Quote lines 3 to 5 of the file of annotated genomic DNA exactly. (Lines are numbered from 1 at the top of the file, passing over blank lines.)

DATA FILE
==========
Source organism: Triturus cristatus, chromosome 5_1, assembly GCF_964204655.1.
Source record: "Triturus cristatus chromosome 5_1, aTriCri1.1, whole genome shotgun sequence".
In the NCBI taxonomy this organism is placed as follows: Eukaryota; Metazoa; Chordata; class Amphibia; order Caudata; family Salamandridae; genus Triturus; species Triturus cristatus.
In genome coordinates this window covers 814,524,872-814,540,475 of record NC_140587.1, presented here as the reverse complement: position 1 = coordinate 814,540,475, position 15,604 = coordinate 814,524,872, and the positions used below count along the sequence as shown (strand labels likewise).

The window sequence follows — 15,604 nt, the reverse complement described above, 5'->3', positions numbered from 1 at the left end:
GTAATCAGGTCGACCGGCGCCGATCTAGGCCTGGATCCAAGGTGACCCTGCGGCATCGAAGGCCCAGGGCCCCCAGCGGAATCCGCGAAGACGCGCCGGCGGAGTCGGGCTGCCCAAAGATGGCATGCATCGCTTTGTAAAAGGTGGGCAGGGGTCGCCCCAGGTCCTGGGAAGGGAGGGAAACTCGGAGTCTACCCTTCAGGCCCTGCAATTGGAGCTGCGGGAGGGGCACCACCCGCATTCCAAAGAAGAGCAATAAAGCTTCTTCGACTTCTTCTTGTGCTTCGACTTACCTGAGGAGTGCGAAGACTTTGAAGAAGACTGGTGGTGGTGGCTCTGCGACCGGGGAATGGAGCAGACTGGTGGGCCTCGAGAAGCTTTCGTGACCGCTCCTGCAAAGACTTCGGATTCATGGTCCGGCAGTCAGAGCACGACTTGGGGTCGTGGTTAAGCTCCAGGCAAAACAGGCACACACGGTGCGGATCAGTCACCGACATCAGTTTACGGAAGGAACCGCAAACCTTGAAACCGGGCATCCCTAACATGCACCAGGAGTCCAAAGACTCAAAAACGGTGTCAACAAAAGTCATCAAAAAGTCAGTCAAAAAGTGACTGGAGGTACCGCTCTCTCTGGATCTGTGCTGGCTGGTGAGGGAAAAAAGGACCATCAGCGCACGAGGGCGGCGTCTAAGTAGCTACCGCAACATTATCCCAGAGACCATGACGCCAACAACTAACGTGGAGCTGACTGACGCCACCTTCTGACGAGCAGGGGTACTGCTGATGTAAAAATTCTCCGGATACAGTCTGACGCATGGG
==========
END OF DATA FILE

In the NCBI taxonomy this organism is placed as follows: Eukaryota; Metazoa; Chordata; class Amphibia; order Caudata; family Salamandridae; genus Triturus; species Triturus cristatus.
In genome coordinates this window covers 814,524,872-814,540,475 of record NC_140587.1, presented here as the reverse complement: position 1 = coordinate 814,540,475, position 15,604 = coordinate 814,524,872, and the positions used below count along the sequence as shown (strand labels likewise).

The window sequence follows — 15,604 nt, the reverse complement described above, 5'->3', positions numbered from 1 at the left end: